It should be noted that to get any enjoyment out of NBA 2K9, you need to have a reasonable knowledge of the game of basketball itself. Having said that, if you have no interest in basketball then you’re probably not going to buy the game or even read this review for that matter – so I guess it’s a moot point.

This is not a game that will baby the newbies – you need to be on your game from the get-go.

Visually, NBA 2K9 is the clichéd game of two halves. The presentation of the menu system is downright horrible. Drab, sterile menus are complimented by an ill thought-out navigation method. Somebody at 2K Games (who, if there is an ounce of justice in this world, is currently looking for a new job) decided it would be an excellent idea to use the right stick and shoulder buttons to navigate around the menus. Erm, no, that’s a shit idea. Left stick or D-pad, X and O work just fine thanks – as proven by every other PlayStation game ever made. 2K games need to take a leaf out of EA Sports’ book when it comes to slick menu presentation.

On the other side of the coin though are the in-game graphics. Here, 2K have exceeded themselves and have pulled all the stops out, not skimping on the finest details. From the seemingly endless amount of player animations to the texture and reflections on the floor and the crowds who react to the on-court action in a relevant manner, waving towels and big foam fingers – the detail is top rate. That said, some of the movements taken by the user-controlled players are a little jerky and occasionally you can spot some jaggies around players – not enough to ruin the game though.

The gameplay too is polarised by brilliance and frustration. The Adaptive AI is one of the best I’ve seen in any sports game. If you’re anything like me in sports games then you’ll find about three plays that tend to work and repeat them over and over – but in NBA 2K9 the AI will soon pick up on this and you’ll find that all of a sudden there’ll be an intercept or your preferred shooter will be double-teamed.

Although it takes some practice to master, the Shot Stick system of shooting baskets is a pleasure to use. Once you have the feel and the timing sorted then hitting three pointers is a regular occurrence. The beauty of the Shot Stick is that you can adjust the flight of the ball on the fly if a defender suddenly puts up a block. Just another touch that brings the realism a little closer.

We’ve all done our fair share of abusing referees right? Whether it be watching the footy or playing some [insert sport here] in the weekend. Well 2K bring this Kiwi pastime into the gaming world with some referees which have the amazing ability to travel into the future and see that you’re going to commit a foul before you actually do it. Kind of like Minority Report with stripy shirts. It doesn’t happen often, but when your player gets called for a reach-in foul when he’s not even near the ball carrier, or you get called for a blocking foul a split second before you press the block button, the profanities begin to flow rather freely.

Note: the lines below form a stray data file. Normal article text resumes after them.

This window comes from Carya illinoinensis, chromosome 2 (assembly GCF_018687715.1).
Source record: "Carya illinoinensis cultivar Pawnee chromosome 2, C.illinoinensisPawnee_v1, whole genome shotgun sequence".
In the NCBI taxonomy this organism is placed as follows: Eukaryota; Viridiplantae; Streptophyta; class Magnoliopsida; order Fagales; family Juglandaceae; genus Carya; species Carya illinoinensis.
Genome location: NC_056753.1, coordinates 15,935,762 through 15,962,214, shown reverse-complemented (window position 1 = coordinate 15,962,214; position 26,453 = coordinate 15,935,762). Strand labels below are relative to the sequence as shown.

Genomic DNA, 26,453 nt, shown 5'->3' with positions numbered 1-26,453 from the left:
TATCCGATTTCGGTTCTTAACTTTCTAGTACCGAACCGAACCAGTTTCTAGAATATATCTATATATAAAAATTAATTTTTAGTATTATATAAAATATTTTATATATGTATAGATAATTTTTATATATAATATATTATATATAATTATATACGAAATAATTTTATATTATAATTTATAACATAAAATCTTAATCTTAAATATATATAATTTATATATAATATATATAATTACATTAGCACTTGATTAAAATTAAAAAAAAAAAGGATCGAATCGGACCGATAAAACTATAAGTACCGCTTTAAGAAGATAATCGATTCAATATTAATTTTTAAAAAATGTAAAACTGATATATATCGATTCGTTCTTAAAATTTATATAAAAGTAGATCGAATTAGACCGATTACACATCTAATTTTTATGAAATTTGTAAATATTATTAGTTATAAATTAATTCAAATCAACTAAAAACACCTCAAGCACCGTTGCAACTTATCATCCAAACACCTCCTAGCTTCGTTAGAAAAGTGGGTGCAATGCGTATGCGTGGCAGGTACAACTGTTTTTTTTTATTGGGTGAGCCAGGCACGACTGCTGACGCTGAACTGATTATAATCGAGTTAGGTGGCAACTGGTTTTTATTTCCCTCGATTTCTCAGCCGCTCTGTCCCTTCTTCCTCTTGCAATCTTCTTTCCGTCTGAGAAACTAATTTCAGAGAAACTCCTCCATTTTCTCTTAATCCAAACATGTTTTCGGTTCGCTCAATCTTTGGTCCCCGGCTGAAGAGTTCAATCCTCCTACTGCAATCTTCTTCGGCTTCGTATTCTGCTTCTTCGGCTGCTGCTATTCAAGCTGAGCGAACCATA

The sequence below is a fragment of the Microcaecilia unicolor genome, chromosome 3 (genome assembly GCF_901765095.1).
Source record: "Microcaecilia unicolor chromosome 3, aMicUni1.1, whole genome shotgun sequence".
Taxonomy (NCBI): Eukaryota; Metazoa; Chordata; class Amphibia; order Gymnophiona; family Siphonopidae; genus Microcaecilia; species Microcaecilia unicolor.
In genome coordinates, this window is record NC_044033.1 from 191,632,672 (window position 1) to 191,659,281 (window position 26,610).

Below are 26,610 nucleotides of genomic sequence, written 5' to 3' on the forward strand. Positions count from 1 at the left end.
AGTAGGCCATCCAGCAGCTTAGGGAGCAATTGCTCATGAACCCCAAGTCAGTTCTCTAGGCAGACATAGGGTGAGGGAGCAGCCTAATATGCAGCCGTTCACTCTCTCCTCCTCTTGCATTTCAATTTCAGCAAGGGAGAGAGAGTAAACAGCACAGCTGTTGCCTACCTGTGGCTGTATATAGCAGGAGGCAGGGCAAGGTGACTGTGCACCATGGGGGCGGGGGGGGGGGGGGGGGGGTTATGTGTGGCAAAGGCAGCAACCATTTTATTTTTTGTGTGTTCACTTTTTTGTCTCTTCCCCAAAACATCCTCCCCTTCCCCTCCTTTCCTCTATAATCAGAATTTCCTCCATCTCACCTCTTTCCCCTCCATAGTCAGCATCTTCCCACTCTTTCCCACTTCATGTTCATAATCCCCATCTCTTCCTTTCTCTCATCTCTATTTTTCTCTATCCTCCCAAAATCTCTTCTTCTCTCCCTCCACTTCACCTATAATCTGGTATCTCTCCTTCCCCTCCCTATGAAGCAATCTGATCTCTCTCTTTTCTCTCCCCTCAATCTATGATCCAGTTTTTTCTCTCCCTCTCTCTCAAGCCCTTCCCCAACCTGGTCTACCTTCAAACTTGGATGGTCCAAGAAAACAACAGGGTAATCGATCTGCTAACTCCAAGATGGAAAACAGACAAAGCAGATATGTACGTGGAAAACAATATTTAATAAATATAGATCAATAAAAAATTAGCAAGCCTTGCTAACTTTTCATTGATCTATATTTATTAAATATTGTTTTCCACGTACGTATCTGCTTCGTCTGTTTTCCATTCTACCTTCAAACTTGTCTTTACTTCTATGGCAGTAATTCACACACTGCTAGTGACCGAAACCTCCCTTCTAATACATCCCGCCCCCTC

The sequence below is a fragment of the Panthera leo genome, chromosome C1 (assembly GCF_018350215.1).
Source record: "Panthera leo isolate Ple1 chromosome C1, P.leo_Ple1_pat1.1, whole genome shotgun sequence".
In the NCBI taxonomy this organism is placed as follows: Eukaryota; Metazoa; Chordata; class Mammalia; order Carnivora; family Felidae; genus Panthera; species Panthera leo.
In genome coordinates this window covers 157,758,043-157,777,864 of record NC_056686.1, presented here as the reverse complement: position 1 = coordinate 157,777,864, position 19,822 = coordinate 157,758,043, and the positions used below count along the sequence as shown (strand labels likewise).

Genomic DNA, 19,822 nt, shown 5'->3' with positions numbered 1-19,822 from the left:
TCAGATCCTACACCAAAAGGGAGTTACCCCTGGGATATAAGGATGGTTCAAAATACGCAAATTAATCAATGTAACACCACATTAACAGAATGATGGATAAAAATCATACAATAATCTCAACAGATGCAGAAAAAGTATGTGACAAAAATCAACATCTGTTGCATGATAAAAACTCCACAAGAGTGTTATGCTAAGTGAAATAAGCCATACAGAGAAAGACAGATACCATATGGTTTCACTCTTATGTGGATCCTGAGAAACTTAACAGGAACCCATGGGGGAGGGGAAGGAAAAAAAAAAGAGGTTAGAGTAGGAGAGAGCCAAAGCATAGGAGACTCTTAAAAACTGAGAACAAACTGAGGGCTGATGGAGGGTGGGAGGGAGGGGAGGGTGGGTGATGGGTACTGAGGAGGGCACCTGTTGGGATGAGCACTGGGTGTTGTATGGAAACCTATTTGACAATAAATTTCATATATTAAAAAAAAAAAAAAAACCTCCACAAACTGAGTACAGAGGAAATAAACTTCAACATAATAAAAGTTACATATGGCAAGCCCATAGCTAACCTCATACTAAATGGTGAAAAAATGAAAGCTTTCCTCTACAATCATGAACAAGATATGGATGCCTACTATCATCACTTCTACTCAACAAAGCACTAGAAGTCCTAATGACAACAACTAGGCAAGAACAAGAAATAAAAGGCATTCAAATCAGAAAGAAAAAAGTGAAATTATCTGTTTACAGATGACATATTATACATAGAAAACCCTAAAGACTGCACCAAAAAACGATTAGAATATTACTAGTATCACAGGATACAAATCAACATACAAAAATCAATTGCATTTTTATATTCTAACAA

Also, once an opposition player begins a charge to the basket, it seems you can either block his shot or foul him, there’s no getting in his way and making him rethink his actions. The animation seems too predetermined and will follow through with you in the way or not. You might, if you’re lucky, draw an offensive foul, but they’re harder to come by than an Oscar in Rob Schneider’s trophy cabinet.

All too often, even if you do manage to gain a decent lead going into the 4th quarter, the computer AI seems to nonchalantly step up and whittle away that deficit with ease. More of your shots get blocked, your star players seem unable to hit a barn wall from point blank and the opposition appear to find three point shooting a doddle all of a sudden. The only way around this is to change your game strategy completely from the previous three quarters and basically waste as much time as possible.

There are a number of modes in NBA 2K9, including online play for up to ten gamers, 2K Share with which you can upload/download players and teams, as well as a feature similar to NBA Live’s Dynamic DNA called Living Rosters which 2K plans to update weekly. Franchise mode (or Association 2.0 as it’s called) has integration and keeps you up to date on the comings and goings in the actual 08/09 NBA season. If you’re into this side of the sports simulation game then NBA 2K9 does it well with customisable contracts, players refusing trades, a new letter-based grading system and a whole heap more.

All in all NBA 2K9 is worth a look if: a) You’re an avid basketball fan with pictures of players all over your bedroom wall, and b) You’ve got plenty of spare time to get good at it. Newcomers to the genre should steer well clear (try Sony’s NBA 08). With three basketball simulations out in recent months, I would personally rate them in this order: EA’s NBA Live for all round simulation and presentation, the aforementioned NBA 08 for its accessibility, and bringing up the rear is 2K Sports’ NBA 2K9.

If this franchise is going to keep its head above water then there’s a load of problems that need to be ironed out before NBA 2K10.